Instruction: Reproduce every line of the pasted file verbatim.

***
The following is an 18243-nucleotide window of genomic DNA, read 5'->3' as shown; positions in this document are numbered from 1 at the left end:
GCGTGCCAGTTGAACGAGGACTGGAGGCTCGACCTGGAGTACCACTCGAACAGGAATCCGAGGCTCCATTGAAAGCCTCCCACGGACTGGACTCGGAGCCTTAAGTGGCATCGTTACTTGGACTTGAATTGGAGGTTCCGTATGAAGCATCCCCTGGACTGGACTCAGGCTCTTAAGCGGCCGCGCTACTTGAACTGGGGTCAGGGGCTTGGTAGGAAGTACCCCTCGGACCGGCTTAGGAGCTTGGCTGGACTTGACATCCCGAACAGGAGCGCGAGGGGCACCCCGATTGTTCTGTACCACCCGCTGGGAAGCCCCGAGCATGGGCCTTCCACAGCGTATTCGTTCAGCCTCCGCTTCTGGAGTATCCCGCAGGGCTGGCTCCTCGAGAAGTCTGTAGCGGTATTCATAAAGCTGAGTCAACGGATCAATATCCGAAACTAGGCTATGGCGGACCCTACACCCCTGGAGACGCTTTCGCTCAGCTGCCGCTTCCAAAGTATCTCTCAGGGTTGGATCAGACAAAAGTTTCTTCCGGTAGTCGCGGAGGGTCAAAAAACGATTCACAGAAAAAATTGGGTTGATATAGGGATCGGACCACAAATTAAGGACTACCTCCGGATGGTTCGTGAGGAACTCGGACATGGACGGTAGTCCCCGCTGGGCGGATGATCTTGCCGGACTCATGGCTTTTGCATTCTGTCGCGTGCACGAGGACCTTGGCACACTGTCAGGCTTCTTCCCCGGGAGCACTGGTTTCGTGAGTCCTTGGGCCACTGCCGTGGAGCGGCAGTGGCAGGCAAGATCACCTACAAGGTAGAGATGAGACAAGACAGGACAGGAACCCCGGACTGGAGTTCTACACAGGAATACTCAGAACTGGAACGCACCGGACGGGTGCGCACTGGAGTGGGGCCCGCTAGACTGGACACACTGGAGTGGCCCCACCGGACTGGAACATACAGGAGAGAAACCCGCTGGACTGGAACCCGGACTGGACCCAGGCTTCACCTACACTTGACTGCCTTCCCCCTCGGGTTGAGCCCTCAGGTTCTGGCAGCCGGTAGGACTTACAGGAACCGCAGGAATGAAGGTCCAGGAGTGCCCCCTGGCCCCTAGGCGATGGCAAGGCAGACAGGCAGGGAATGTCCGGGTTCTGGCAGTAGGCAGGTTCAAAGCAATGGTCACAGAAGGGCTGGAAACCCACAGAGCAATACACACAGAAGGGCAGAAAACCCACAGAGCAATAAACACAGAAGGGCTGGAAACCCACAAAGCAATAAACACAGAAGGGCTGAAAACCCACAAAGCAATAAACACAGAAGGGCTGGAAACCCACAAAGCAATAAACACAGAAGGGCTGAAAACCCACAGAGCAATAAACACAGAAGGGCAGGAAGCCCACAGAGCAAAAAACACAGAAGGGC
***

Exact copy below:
The following is an 18243-nucleotide window of genomic DNA, read 5'->3' as shown; positions in this document are numbered from 1 at the left end:
GCGTGCCAGTTGAACGAGGACTGGAGGCTCGACCTGGAGTACCACTCGAACAGGAATCCGAGGCTCCATTGAAAGCCTCCCACGGACTGGACTCGGAGCCTTAAGTGGCATCGTTACTTGGACTTGAATTGGAGGTTCCGTATGAAGCATCCCCTGGACTGGACTCAGGCTCTTAAGCGGCCGCGCTACTTGAACTGGGGTCAGGGGCTTGGTAGGAAGTACCCCTCGGACCGGCTTAGGAGCTTGGCTGGACTTGACATCCCGAACAGGAGCGCGAGGGGCACCCCGATTGTTCTGTACCACCCGCTGGGAAGCCCCGAGCATGGGCCTTCCACAGCGTATTCGTTCAGCCTCCGCTTCTGGAGTATCCCGCAGGGCTGGCTCCTCGAGAAGTCTGTAGCGGTATTCATAAAGCTGAGTCAACGGATCAATATCCGAAACTAGGCTATGGCGGACCCTACACCCCTGGAGACGCTTTCGCTCAGCTGCCGCTTCCAAAGTATCTCTCAGGGTTGGATCAGACAAAAGTTTCTTCCGGTAGTCGCGGAGGGTCAAAAAACGATTCACAGAAAAAATTGGGTTGATATAGGGATCGGACCACAAATTAAGGACTACCTCCGGATGGTTCGTGAGGAACTCGGACATGGACGGTAGTCCCCGCTGGGCGGATGATCTTGCCGGACTCATGGCTTTTGCATTCTGTCGCGTGCACGAGGACCTTGGCACACTGTCAGGCTTCTTCCCCGGGAGCACTGGTTTCGTGAGTCCTTGGGCCACTGCCGTGGAGCGGCAGTGGCAGGCAAGATCACCTACAAGGTAGAGATGAGACAAGACAGGACAGGAACCCCGGACTGGAGTTCTACACAGGAATACTCAGAACTGGAACGCACCGGACGGGTGCGCACTGGAGTGGGGCCCGCTAGACTGGACACACTGGAGTGGCCCCACCGGACTGGAACATACAGGAGAGAAACCCGCTGGACTGGAACCCGGACTGGACCCAGGCTTCACCTACACTTGACTGCCTTCCCCCTCGGGTTGAGCCCTCAGGTTCTGGCAGCCGGTAGGACTTACAGGAACCGCAGGAATGAAGGTCCAGGAGTGCCCCCTGGCCCCTAGGCGATGGCAAGGCAGACAGGCAGGGAATGTCCGGGTTCTGGCAGTAGGCAGGTTCAAAGCAATGGTCACAGAAGGGCTGGAAACCCACAGAGCAATACACACAGAAGGGCAGAAAACCCACAGAGCAATAAACACAGAAGGGCTGGAAACCCACAAAGCAATAAACACAGAAGGGCTGAAAACCCACAAAGCAATAAACACAGAAGGGCTGGAAACCCACAAAGCAATAAACACAGAAGGGCTGAAAACCCACAGAGCAATAAACACAGAAGGGCAGGAAGCCCACAGAGCAAAAAACACAGAAGGGC